What are the uses for mirabegron?
Mirabegron is a prescription medicine used to treat overactive bladder with symptoms of urgency (a strong need to urinate that is difficult to control), frequency (urinating often), and leakage (accidental urination due to a sudden or uncontrollable urge) in adults.
What brand names are available for mirabegron?
Is mirabegron available as a generic drug?
Do I need a prescription for mirabegron?
What are the side effects of mirabegron?
The most common side effects of mirabegron are:
- Increased blood pressure
- Back pain
- Dry mouth
- Joint pressure
- Common cold symptoms
Less commonly, some patients have experienced problems with emptying their bladder while taking mirabegron.
Possible serious side effects include:
- Heart problems
- Eye problems
- Stevens-Johnson syndrome
- Vaginal infections
- Urinary tract infection
What is the dosage for mirabegron?
- The recommended starting dose of mirabegron is 25 mg by mouth once daily. Mirabegron may be taken with or without food. If needed, the dose may be increased to 50 mg once daily based on individual patient response and tolerability.
- Mirabegron pills are designed to release active medication slowly over several hours. Mirabegron helps patients manage their symptoms throughout the day and until the next dose. Therefore, it's extremely important that patients do not crush or chew the tablets.
- Patients with severe kidney disease (creatinine clearance =30 ml/min) or patients with moderate liver disease (Child-Pugh Class B) should not take more than 25 mg of mirabegron per day.
- Use of mirabegron is not recommended in patients with end stage renal disease or in patients with severe liver disease (Child-Pugh Class C).
Which drugs or supplements interact with mirabegron?
- Mirabegron is a moderate inhibitor of CYP2D6 liver enzymes. Taking mirabegron with medications that are metabolized or broken down by the CYP2D6 enzymes can result in an increase in their blood levels.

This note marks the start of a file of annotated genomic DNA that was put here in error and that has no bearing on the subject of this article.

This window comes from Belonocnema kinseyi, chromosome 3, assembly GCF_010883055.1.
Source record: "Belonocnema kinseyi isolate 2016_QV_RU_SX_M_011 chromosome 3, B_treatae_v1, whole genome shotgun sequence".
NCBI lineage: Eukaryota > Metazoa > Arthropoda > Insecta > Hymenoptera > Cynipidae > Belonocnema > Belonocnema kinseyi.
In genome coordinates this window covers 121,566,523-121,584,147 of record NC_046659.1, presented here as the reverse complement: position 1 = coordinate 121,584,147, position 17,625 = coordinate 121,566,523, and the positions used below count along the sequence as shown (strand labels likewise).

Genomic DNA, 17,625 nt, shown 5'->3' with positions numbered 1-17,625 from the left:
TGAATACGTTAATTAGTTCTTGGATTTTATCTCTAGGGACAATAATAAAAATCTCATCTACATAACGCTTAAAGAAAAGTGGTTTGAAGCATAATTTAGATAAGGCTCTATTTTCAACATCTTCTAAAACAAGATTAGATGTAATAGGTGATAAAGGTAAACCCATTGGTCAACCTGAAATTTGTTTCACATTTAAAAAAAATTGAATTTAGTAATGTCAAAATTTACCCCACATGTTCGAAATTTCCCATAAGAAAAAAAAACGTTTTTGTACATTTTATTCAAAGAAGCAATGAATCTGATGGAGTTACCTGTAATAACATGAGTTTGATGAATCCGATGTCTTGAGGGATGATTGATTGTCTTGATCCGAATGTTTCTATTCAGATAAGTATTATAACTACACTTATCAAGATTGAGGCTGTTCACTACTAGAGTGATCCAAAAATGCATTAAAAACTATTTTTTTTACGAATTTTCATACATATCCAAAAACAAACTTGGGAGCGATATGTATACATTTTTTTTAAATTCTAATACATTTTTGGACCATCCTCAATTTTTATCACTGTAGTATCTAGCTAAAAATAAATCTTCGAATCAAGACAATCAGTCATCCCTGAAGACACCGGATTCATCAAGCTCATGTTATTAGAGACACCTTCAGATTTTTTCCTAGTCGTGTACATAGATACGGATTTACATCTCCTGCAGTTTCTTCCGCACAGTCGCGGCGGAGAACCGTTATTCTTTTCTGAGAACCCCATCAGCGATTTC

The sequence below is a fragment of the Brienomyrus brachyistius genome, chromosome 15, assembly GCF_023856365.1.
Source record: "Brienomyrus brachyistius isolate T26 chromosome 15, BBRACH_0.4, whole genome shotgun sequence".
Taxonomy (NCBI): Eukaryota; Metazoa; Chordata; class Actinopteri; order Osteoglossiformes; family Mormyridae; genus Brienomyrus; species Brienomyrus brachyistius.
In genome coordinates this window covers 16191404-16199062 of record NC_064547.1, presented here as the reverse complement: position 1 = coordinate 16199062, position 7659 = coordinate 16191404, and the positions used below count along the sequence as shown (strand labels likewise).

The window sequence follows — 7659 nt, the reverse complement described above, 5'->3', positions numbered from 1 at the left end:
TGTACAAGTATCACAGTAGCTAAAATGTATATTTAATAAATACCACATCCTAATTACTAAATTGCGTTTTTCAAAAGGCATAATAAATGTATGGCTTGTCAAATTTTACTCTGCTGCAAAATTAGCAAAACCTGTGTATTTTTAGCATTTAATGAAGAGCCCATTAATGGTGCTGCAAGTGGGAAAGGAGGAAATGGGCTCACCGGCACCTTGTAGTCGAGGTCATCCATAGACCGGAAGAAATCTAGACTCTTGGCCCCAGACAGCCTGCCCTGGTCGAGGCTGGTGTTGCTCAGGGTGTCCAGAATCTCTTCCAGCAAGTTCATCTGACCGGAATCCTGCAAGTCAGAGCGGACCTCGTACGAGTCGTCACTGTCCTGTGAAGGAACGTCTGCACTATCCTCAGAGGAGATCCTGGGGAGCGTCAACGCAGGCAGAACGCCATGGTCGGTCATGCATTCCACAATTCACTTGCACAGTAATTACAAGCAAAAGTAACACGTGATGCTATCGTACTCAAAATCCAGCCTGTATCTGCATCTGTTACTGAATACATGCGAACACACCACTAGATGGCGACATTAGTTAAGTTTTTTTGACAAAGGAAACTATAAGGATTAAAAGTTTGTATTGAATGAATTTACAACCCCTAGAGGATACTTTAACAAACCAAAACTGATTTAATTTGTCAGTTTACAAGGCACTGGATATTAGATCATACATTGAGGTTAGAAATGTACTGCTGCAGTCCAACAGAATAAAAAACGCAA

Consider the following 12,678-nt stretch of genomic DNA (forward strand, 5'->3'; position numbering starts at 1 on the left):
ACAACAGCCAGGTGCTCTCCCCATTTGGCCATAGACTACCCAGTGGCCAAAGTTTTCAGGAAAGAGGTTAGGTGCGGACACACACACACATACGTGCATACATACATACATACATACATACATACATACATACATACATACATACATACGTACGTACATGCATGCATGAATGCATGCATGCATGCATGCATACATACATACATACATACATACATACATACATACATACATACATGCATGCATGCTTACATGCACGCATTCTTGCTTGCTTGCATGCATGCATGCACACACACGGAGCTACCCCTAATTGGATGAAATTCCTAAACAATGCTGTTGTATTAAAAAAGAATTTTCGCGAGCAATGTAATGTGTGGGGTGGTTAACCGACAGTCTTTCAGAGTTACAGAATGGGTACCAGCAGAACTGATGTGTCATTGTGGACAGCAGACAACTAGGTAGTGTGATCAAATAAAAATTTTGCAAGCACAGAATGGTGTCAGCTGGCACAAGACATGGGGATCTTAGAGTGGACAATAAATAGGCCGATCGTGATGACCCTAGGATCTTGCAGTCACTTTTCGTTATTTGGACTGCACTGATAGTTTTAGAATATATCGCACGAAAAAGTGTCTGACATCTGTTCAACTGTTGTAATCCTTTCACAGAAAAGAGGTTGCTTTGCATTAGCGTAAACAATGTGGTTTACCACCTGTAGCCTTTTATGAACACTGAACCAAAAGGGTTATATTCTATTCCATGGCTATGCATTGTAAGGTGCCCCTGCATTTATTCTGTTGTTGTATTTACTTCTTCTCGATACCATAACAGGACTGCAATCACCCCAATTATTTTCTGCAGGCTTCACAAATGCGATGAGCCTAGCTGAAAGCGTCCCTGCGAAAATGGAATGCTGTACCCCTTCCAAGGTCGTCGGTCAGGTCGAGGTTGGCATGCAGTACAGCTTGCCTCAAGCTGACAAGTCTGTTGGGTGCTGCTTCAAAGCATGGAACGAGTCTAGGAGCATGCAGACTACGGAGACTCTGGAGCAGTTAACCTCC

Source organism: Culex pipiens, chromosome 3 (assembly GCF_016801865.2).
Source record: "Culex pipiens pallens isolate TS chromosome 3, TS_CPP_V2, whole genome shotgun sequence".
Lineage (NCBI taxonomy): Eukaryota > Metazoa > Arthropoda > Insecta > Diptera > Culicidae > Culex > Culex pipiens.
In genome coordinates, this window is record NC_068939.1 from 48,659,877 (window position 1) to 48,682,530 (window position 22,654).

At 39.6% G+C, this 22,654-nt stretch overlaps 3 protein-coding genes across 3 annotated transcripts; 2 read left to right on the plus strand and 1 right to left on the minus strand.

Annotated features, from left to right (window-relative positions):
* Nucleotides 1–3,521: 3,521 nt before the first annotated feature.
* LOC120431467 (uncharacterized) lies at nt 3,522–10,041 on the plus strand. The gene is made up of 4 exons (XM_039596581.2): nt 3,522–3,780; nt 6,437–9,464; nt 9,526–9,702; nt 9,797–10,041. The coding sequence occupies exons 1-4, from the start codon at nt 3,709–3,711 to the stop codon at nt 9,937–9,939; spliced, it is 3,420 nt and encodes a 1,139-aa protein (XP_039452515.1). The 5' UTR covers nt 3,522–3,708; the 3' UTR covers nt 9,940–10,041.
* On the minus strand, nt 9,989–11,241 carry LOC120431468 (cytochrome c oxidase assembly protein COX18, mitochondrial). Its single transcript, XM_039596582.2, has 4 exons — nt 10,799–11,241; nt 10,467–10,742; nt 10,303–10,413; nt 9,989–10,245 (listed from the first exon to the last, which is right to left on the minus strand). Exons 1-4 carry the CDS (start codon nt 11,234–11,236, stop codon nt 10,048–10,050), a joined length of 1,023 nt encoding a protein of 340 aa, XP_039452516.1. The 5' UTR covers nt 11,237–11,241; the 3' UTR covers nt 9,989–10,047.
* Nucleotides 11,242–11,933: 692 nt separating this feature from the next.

- Taking mirabegron with digoxin causes an increase in digoxin (Lanoxin) blood levels. Patients taking both medications should use the lowest possible dose of digoxin to decrease their risk of experiencing side effects.
- In clinical studies when mirabegron was administered with warfarin (Coumadin) blood levels of warfarin were increased. No effect on International Normalized Ratio (INR) and prothrombin time was observed. The true significance of this interaction is yet to be established.
Is mirabegron safe to take if I'm pregnant or breastfeeding?
- Use of mirabegron during pregnancy has not been adequately evaluated. Due to the lack of conclusive safety data, mirabegron should be used in pregnancy only if the potential benefit justifies the potential risk to the fetus. Mirabegron is classified as FDA pregnancy risk category C.
- Although mirabegron was found in the milk of rats in animal studies, it is not known if mirabegron is excreted in human milk. As many drugs are excreted into human milk and have the potential of causing harm to the nursing infant, mirabegron should only be used during nursing if it is clearly needed.
Mirabegron (Myrbetriq), used to treat overactive bladder, frequent urination, and leakage. Serious side effects include urinary tract infections, cancer, heart or eye problems, and vaginal infections. Review all drug interactions, dosing, storage, and pregnancy and breastfeeding safety information before taking mirabegron.
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Related Disease Conditions
Overactive Bladder (OAB)
Overactive bladder is a sudden involuntary contraction of the muscle wall of the bladder causing urinary urgency (an immediate unstoppable need to urinate). Overactive bladder is is a form of urinary incontinence. Treatment options may include Kegel exercises, biofeedback, vaginal weight training, pelvic floor electrical stimulation, behavioral therapy, and medications.
Urinary Incontinence in Children
Urinary incontinence in children (enuresis) is twice as common in boys as in girls and may occur during the daytime or nighttime. Nighttime urinary incontinence is also called bedwetting and sleepwetting. The cause of nighttime incontinence in children is unknown. Daytime incontinence in children may be caused by an overactive bladder. Though many children overcome urinary incontinence naturally, it may be necessary to treat incontinence with medications, bladder training and moisture alarms, which wake the child when he or she begins to urinate.
Treatment & Diagnosis
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